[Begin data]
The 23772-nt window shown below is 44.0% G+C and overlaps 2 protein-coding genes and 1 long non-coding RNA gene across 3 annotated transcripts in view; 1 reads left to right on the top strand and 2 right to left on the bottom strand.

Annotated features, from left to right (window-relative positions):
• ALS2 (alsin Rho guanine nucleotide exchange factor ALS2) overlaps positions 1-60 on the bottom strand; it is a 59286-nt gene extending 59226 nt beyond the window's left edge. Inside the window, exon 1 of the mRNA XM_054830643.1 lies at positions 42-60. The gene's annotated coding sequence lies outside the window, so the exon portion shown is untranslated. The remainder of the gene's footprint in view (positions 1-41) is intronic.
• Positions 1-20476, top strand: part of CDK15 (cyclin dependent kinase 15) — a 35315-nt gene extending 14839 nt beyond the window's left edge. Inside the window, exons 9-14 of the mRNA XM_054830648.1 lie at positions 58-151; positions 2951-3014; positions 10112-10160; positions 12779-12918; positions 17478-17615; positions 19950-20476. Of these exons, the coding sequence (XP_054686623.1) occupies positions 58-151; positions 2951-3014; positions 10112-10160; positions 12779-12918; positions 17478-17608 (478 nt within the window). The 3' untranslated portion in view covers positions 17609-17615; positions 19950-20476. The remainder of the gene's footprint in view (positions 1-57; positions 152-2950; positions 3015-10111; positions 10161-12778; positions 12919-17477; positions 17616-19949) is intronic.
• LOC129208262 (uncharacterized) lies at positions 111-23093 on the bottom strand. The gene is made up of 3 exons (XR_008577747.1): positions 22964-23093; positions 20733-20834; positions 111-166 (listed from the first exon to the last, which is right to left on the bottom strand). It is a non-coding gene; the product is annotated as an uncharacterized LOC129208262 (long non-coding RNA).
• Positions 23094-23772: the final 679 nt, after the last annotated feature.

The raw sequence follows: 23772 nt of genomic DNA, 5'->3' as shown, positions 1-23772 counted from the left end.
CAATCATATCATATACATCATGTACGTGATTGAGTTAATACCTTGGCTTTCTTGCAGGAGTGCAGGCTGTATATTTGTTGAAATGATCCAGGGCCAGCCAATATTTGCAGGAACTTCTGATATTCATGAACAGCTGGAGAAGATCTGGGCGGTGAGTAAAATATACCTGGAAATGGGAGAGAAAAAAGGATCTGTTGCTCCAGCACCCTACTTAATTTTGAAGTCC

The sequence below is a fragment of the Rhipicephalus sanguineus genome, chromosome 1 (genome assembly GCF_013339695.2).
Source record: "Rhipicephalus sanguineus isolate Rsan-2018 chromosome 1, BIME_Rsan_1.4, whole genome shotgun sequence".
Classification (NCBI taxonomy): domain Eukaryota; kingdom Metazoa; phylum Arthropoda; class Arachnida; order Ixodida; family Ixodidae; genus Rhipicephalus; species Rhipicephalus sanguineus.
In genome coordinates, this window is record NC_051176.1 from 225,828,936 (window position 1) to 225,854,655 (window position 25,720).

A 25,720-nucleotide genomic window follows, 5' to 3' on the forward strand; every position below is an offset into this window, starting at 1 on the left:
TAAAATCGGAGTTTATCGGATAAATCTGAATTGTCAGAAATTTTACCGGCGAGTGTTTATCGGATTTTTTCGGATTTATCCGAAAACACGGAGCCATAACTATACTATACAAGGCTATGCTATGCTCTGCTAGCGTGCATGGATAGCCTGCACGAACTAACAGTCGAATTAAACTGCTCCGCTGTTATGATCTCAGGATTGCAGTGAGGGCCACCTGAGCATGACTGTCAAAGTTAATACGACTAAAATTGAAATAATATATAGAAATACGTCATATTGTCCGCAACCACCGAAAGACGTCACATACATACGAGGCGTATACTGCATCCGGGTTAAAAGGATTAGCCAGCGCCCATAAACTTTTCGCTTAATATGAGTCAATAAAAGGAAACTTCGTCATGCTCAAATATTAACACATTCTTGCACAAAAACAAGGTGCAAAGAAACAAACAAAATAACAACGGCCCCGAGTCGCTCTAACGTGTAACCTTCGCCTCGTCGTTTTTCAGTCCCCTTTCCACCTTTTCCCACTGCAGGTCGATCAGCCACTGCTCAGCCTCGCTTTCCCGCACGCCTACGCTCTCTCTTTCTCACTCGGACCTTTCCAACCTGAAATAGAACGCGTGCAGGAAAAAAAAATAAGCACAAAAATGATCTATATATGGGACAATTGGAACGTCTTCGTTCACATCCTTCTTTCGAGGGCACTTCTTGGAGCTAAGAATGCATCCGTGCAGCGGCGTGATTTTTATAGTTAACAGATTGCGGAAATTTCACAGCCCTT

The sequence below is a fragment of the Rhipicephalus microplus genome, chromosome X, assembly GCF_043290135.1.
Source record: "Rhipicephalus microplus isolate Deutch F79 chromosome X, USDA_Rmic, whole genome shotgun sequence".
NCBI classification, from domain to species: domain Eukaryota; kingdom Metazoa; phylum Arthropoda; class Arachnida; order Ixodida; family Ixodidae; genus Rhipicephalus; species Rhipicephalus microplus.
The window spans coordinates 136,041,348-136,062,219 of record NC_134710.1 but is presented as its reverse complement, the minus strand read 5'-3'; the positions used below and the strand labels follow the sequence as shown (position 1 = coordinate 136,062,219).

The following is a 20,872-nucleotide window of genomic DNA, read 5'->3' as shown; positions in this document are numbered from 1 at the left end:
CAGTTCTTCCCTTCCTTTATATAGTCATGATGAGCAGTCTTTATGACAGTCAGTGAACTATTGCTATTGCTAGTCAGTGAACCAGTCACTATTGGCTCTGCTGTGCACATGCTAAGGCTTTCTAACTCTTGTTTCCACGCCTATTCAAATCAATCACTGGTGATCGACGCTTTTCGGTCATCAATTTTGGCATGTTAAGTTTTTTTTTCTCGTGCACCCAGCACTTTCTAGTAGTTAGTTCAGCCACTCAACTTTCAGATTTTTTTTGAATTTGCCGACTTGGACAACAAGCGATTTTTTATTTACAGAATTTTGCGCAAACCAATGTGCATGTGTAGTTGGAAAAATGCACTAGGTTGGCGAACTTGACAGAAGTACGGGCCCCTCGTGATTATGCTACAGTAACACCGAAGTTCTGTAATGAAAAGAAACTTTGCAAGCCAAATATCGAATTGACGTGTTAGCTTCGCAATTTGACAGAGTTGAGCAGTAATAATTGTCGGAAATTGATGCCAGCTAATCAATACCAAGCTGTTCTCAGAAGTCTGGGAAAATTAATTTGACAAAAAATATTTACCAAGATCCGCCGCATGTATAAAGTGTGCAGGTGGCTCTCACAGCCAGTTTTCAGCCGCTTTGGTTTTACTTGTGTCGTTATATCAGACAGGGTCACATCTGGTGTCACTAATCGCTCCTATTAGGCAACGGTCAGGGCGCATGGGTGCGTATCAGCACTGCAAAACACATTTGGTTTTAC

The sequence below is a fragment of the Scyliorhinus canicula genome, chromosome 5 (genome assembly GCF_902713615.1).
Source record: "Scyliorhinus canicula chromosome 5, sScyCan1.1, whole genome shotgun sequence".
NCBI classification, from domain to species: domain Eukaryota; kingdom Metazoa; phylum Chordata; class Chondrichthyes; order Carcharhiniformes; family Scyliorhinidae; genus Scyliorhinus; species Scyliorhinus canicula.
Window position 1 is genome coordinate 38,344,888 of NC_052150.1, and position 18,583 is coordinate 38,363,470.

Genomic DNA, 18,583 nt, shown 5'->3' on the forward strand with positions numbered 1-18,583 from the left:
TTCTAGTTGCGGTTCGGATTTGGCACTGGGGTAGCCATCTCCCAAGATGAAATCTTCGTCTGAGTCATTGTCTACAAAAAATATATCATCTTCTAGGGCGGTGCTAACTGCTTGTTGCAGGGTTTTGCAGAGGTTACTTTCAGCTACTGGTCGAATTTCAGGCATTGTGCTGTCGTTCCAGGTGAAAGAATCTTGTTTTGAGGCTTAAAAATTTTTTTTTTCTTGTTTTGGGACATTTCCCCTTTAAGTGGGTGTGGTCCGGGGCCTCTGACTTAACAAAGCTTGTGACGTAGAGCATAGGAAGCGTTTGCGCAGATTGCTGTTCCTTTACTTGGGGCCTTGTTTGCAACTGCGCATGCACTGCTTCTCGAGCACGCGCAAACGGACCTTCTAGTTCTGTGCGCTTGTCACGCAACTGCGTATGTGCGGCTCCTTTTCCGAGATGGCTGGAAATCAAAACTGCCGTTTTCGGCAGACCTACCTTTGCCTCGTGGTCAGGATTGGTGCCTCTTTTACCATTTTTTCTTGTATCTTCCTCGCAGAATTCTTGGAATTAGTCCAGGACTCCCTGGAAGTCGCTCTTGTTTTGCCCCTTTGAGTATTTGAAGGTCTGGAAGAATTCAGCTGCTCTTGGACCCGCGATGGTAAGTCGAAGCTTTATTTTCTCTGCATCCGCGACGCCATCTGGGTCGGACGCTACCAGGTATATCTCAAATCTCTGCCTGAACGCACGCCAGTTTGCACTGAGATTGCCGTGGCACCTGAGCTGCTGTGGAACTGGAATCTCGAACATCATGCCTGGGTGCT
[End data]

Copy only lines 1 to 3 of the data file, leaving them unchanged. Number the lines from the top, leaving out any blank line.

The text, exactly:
The 23772-nt window shown below is 44.0% G+C and overlaps 2 protein-coding genes and 1 long non-coding RNA gene across 3 annotated transcripts in view; 1 reads left to right on the top strand and 2 right to left on the bottom strand.

Annotated features, from left to right (window-relative positions):
• ALS2 (alsin Rho guanine nucleotide exchange factor ALS2) overlaps positions 1-60 on the bottom strand; it is a 59286-nt gene extending 59226 nt beyond the window's left edge. Inside the window, exon 1 of the mRNA XM_054830643.1 lies at positions 42-60. The gene's annotated coding sequence lies outside the window, so the exon portion shown is untranslated. The remainder of the gene's footprint in view (positions 1-41) is intronic.